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Volume 24 No. 156
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Paciolan Exec Discusses What Facebook Changes Could Mean For Sports Properties

Facebook at its annual F8 conference Thursday unveiled several changes to its interface, including a new timeline feature that will now be synonymous with what was formerly known as a user’s profile page. Although Facebook has immediately identified media -- music, movies, TV-- as the primary industries that will experience the biggest changes to its business models as a result of this year’s announcements, the sports industry is closely aligned with these categories and is likely to experience tangible benefits as well. Staff Writer Theresa Manahan caught up with Paciolan Dir of Social Media & Consumer Marketing Matt Kautz, who attended the conference to chat about what the changes mean for the sports industry.

Q: Tell us about some of the changes announced during the conference.
Kautz: The changes announced at the conference center around adding verbs and time to the user experience on Facebook.
What was formerly called the “profile” is now synonymous with “timeline.” Users now maintain a virtual scrapbook of their lives arranged in chronological order, and categorized by applications. So, a team application could allow a user to go back in time and see how their lives intersected with the team’s -- the photos they took when they went to the game, their comments on a player’s amazing catch, video of the buzzer beater -- all instantly at their fingertips. Where “like” was formerly used to describe every interaction a fan had with their team, now teams can customize those verbs to give the fan a more meaningful interaction. “Watch,” “listen” and “read” are the standard verbs Facebook will add at launch, but a team will also able to add “consider,” “cheer,” “tailgate,” or anything else they decide. The team now has a much richer trove of data with which to tailor their interactions with their fans.

The other major change is the ability to ask users for “canvas permissioning,” meaning that rather than asking every time they do the same kind of action for their permission to add it to their timeline (for instance, watch a highlight film), users can give permission once and share automatically after that. This will make it easier for fans to stay connected to the team and fellow fans. To accommodate the heavy increase in fan sharing that will occur as a result, Facebook has also created two categories: light sharing that appears in a “ticker” in the upper right hand corner of a fan’s profile page, and the standard newsfeed sharing we’re all accustomed to. The light sharing is intended to allow fans to build out their virtual scrapbook of activities without annoying their friends with redundant updates. So, a fan that is checking stats on a team repeatedly may want to make the team’s performance a part of their own virtual scrapbook, but doesn’t necessarily want to make their friends read that update over and over again.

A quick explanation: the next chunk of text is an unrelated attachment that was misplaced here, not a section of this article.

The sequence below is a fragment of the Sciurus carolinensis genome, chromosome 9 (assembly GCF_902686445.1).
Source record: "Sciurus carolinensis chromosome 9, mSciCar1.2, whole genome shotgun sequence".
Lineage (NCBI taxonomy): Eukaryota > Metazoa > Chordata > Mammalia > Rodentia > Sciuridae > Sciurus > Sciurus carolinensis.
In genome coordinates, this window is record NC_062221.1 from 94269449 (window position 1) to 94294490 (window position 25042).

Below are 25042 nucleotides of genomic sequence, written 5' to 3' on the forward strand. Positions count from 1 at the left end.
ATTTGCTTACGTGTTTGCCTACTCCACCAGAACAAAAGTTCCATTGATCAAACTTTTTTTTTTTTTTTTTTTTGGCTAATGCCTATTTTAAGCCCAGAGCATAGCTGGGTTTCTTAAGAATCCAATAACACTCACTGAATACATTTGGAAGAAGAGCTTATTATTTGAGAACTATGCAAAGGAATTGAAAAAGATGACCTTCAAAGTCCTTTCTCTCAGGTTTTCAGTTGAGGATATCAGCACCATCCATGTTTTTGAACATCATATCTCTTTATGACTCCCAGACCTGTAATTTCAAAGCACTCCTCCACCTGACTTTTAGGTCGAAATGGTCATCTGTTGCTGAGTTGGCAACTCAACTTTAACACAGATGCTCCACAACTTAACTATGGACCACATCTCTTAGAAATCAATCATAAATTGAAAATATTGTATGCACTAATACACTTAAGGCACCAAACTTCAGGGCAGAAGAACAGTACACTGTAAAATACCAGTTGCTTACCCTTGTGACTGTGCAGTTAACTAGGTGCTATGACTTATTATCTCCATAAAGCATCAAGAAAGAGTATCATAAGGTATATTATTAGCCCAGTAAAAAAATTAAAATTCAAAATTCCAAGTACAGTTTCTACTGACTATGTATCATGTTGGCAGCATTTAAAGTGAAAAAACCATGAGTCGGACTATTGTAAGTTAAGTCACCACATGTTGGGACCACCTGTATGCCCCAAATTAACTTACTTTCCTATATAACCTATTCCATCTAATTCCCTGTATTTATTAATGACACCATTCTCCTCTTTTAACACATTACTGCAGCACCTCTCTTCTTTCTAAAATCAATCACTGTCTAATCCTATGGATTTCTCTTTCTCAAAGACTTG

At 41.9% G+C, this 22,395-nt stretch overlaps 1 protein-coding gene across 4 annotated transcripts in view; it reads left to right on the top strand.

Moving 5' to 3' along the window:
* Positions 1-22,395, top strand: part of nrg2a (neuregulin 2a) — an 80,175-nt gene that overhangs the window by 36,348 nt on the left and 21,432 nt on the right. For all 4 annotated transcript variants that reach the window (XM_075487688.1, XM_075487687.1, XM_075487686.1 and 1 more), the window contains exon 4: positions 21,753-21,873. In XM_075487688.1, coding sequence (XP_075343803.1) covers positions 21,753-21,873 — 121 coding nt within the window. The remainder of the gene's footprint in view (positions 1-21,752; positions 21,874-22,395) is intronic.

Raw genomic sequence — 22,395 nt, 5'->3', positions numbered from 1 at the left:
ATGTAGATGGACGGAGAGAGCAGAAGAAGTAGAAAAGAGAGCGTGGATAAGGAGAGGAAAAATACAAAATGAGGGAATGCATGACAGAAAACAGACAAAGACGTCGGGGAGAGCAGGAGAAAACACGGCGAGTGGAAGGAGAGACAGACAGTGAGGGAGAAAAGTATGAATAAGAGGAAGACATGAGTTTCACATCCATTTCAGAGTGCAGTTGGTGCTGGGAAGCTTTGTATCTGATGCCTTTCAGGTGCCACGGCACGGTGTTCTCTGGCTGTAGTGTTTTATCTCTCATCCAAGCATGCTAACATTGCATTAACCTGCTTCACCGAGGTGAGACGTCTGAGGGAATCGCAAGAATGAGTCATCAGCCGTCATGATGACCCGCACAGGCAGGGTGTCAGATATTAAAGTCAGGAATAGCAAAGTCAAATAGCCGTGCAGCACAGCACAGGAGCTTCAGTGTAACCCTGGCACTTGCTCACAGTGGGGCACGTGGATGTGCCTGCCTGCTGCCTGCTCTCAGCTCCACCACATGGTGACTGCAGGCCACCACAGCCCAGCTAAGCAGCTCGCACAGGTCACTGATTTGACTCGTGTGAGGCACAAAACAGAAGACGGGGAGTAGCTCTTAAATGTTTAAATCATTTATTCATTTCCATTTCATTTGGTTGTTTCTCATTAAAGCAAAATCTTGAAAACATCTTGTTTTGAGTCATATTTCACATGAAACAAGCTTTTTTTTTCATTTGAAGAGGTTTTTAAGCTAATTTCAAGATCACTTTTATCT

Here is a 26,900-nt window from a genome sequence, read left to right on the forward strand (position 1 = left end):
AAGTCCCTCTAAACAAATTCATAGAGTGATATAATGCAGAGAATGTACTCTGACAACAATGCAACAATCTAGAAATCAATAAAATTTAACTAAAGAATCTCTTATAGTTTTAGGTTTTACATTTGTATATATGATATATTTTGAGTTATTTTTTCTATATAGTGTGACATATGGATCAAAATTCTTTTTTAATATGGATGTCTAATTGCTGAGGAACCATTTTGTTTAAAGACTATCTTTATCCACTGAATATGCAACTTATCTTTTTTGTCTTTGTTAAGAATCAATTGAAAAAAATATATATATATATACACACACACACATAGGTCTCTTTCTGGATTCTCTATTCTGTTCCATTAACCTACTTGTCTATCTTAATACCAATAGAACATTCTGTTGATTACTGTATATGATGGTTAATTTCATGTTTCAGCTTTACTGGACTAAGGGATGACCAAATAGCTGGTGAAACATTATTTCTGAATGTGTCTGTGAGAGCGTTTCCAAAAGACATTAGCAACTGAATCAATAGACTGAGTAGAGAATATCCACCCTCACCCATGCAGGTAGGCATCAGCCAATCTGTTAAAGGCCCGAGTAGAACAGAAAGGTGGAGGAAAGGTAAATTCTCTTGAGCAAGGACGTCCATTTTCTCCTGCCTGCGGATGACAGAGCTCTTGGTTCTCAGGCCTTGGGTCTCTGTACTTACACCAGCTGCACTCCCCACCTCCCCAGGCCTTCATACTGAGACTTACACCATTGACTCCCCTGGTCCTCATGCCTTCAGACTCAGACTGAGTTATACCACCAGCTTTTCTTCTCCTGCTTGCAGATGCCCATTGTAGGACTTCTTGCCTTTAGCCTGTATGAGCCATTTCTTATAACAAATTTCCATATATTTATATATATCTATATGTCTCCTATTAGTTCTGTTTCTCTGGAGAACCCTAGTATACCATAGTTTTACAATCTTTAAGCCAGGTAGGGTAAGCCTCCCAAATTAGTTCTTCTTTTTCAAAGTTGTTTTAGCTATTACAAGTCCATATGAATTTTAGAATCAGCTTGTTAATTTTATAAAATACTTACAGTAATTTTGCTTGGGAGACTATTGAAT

Q: What will be the biggest impact on how sports teams use social media?
Kautz: The biggest change for teams is the addition of verbs to the fan experience. This means that a team, with some customization to their website, can invite fans to share what they’re watching, the events they’re attending, the merchandise they’re buying, and aggregate that data to create a profile for future messaging. From a CRM perspective, the potential is huge. Rather than just segmenting based on purchase, a team can now segment their outbound call list, e-mail database, or multi-channel marketing campaigns based on actions taken -- a game that was watched on TV, an event that was considered online, a T-shirt that was liked. In addition, since this data is being collected by Facebook, Facebook ads can be segmented by these intents.

Q: What should the sports industry know about the new technologies being developed?
Kautz: These new technologies will fundamentally change what teams know about their fans. With this more specific knowledge about what a fan is doing, including their preferences, teams will be able to deliver more targeted messaging and deepen their levels of engagement for increased revenue and loyalty.

Q: Which new feature created the most buzz at the event?
Kautz: The change from “profile” to “timeline” generated the most buzz at the event because it so completely changes the user experience on Facebook. While almost all of the feedback was positive, it will be interesting to see user response over time.

Q: What is the most important thing we should know coming out of the conference?
Kautz: If the results since last year’s F8 conference are any indication, this year’s changes will have a profound effect on the way fans interact with their team, and each other, online. Implementing custom verbs, similar to the like button, on a team’s website, and using those verbs to fuel the team’s interaction with a fan’s Facebook timeline, will have significant upside by allowing for deeper engagement and more knowledge about each individual fan.